But now to the economic crisis and A. Gerschenkron’s speech on “The history of economic doctrines and economic history”. There we find the following remarks about the German economic policies after the Crash of 1929.

“I should like to refer to the fateful economic policies pursued in Germany during the Great Depression of the 1930′s, because they shed at least a negative light on the problem. Until a few years ago, I believed that those policies were essentially the result of the dominant traditional views. It is in these terms that they were contemporaneously presented and defended. The deflation had to run its course, and since rigid, because monopolistically held, prices and wages obstructed that natural course, they had to be forcibly cut by government decrees and at the same time budgetary expenditures drastically reduced. For the rest, there was nothing to do but waiting, not for Lefty or Godot, but for the Pigou effect-unconsciously, that is, and ante litteram.

I have come to understand that neither received opinion nor fear of runaway inflation can be seen as the strategic factor determining the complex of policies which filled what probably has been the most dramatic chapter of modem economic history, its contents demolishing all our artificial boundaries between disciplines and becoming an integral part of general history – not of Germany, but the world. For there is little doubt that those policies opened the door of the Chancellery of the Reich to Adolf Hitler and must be regarded as the primary, and not so very remote, cause of the second World War.

“The social-democratic labor movement in Germany had moved a long way from its original position of alienated orthodoxy, the Marxian ideology having indeed become a “false consciousness” as had been clearly and candidly recognized and said by one of the outstanding leaders of the movement, Rudolf Hilferding.[Rudolf Hilferding, "Probleme der Zeit," Die Gesellschaft, vol. I: 1 (April, 1924), p. 5]. But certain parts of the ideology were dormant rather than dead, and in a critical period they returned to life. Hence, despite occasional willingness to act as a physician at the “sickbed of capitalism,” as the phrase ran, there was much talk about the depression inevitably being “the last capitalist crisis” and the imminent collapse of capitalism, as predicted by Marx or at least by Rosa Luxemburg.”

“Wilhelm Lautenbach, … a fully fledged Keynesian before Keynes’s General Theory, … understood clearly (as he wrote in 1931) that “the natural way to overcome an economic and financial state of emergency (Notstand) in the capitalist economy is not contradiction but expansion”.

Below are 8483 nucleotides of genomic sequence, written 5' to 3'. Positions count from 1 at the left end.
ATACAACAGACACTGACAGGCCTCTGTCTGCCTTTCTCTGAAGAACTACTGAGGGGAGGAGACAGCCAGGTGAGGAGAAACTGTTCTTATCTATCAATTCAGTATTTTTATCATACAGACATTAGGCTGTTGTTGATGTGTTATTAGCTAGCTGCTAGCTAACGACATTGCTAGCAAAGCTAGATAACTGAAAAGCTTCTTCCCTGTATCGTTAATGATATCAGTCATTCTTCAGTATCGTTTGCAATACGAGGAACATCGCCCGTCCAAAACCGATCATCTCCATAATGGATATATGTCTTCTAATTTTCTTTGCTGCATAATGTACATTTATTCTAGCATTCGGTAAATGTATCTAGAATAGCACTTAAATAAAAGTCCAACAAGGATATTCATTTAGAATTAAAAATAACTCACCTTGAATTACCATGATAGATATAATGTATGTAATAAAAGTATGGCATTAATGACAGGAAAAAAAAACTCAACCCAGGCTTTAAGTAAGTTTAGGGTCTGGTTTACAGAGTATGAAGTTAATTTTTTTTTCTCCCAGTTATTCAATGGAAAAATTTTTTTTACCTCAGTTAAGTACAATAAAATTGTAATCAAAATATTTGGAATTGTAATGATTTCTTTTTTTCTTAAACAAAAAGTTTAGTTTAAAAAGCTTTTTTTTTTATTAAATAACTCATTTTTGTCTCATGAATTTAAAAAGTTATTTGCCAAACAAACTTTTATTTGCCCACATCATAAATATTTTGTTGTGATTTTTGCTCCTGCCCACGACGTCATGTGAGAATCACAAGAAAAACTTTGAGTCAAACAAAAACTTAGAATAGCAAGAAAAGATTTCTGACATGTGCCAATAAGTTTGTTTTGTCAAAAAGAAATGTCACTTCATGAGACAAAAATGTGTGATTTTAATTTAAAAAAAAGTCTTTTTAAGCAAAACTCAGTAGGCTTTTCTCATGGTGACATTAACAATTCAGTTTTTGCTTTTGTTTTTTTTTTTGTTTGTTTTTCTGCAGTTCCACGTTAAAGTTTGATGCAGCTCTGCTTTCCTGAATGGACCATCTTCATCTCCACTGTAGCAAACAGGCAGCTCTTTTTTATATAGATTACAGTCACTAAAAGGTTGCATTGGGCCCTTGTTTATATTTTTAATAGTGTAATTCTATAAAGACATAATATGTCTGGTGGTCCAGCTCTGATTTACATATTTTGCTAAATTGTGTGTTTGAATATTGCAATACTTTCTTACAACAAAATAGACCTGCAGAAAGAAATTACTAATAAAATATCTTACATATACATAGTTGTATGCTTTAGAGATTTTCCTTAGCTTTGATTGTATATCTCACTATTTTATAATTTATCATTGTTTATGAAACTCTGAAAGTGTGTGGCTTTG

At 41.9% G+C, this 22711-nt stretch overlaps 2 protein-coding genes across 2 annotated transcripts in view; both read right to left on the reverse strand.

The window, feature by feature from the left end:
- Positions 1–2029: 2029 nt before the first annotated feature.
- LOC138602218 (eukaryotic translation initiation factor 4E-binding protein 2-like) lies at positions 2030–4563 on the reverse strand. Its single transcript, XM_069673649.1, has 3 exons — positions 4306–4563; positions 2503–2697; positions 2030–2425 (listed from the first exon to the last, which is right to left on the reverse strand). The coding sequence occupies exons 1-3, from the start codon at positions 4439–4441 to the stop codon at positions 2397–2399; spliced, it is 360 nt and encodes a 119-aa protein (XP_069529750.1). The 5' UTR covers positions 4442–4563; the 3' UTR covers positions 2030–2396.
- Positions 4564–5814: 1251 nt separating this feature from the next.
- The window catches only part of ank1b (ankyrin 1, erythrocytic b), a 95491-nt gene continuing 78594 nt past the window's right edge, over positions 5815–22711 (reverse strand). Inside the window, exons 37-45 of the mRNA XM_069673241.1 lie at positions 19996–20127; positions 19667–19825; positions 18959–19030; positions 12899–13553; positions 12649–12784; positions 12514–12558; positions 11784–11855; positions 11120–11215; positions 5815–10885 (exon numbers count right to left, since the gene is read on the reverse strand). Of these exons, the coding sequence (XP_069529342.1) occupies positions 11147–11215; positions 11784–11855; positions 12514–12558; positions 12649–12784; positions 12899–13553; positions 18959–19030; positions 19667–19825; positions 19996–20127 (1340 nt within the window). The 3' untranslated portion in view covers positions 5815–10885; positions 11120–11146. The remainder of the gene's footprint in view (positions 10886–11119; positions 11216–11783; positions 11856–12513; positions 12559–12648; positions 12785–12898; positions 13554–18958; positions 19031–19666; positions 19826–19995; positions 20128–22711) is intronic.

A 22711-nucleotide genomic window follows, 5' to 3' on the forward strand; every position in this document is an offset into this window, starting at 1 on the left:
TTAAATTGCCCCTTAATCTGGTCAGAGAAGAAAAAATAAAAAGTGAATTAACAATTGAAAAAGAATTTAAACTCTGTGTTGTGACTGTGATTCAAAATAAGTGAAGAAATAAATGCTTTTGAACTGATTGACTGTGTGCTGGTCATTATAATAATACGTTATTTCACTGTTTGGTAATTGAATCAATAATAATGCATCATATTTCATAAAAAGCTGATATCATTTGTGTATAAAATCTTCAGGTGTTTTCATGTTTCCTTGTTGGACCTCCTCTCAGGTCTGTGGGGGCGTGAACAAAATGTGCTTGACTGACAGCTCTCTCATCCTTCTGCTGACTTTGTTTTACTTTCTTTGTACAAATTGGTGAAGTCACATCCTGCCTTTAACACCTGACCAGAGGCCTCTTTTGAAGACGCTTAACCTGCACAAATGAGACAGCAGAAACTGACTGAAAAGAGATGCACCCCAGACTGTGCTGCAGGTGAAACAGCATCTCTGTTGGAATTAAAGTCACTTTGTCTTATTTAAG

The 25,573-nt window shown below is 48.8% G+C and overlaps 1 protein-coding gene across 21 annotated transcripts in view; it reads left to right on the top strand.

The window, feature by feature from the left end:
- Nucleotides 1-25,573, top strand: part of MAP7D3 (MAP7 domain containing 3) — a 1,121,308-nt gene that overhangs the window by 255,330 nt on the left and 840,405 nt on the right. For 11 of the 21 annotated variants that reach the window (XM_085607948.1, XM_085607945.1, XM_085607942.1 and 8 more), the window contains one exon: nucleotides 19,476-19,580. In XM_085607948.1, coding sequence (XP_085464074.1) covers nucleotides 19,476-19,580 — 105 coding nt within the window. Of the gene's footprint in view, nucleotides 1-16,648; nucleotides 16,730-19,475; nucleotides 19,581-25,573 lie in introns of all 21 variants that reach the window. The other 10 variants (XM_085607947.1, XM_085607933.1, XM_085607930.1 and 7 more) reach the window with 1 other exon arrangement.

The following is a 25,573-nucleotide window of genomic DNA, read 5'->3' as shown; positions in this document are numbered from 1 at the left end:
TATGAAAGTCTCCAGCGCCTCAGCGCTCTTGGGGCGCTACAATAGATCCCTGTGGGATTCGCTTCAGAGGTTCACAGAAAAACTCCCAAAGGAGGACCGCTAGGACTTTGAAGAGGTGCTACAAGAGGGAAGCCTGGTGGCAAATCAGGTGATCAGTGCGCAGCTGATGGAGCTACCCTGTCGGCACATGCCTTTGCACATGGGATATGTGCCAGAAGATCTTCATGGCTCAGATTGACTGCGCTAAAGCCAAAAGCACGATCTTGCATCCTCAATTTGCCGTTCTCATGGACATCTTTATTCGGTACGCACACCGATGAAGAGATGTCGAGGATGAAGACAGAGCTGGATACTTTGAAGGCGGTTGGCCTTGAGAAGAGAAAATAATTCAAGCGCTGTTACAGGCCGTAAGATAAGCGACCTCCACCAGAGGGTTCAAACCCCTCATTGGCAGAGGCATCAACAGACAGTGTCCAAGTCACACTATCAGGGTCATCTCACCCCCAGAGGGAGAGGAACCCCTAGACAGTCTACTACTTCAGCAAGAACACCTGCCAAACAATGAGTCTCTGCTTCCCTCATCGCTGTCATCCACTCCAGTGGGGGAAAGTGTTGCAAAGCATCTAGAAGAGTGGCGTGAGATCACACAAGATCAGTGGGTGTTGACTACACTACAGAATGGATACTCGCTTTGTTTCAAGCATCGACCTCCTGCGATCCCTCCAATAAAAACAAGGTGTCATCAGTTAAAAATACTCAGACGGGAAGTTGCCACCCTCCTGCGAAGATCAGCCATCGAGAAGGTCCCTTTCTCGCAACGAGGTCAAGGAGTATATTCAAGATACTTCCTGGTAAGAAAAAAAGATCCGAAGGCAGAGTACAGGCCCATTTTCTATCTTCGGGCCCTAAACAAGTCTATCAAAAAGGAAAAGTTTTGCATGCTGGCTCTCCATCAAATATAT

…”Under his guidance, ambitious plans for public works were being prepared, which, as Edgar Salin rightly notes, were subsequently generously drawn upon by Hitler’s government in its full employment measures. Why then did the Bruening government fail to follow what surely was a most promising alternative to the sterile policies to which it remained so stubbornly attached? Now, after the publication of the memoirs by the late Hans Luther, the president of the Reichsbank in those years, the reason has been authentically explained. It is simple and rather shocking. The government did not want an improvement in the economic conditions in Germany until the Allied powers could be induced to abolish the German Reparations. It wanted a deterioration. What mattered most was to reveal ad oculos Germany’s inability to pay, and the deflationary policies were indeed excellently suited to fit that purpose. Once the goal was attained-as it was then, posthumously for the Bruening government, in the treaty of Lausanne-the plan was radically to cut the rudder and to embark upon policies of rapid reduction of unemployment. Thus neither defunct theories nor an ideology that was perhaps not quite defunct, although it should have been, but an eminently political consideration, altogether informed by nationalistic aims, appears to have guided and misguided the policies.”

Gerschenkron, Alexander. “History of Economic Doctrines and Economic History.” The American Economic Review 59, no. 2 (1969): 1–17.

It is clear that the present crisis like the one in the 1930s can only be overcome with massive investment programs on a European scale. A characteristic of the European economic crisis is that a large part of profits generated in Europe are exported and not reinvested in the European economy. This is the most important problem which has to be overcome. And I propose therefore to introduce investment contributions as part of the salaries in order to cut into these profits and to channel them into collective investment funds, controlled democratically by the labour movement in order to re-establish full employment conditions.

Unfortunately, the trade unions and the left political parties are not even ready to discuss my proposal but it is certain, either the labour movement takes up the necessary steps to establish control over capital or capital shall continue to control the labour movement. The establishing of economic democracy is not a voluntary objective; it is the actual objectively necessary economic policy to overcome the economic crisis.

Proletarians of All Countries Unite in Order to Control Capital!

Paris, June 19th, 2013

Klaus Hagendorf

Posted in Uncategorized | Leave a comment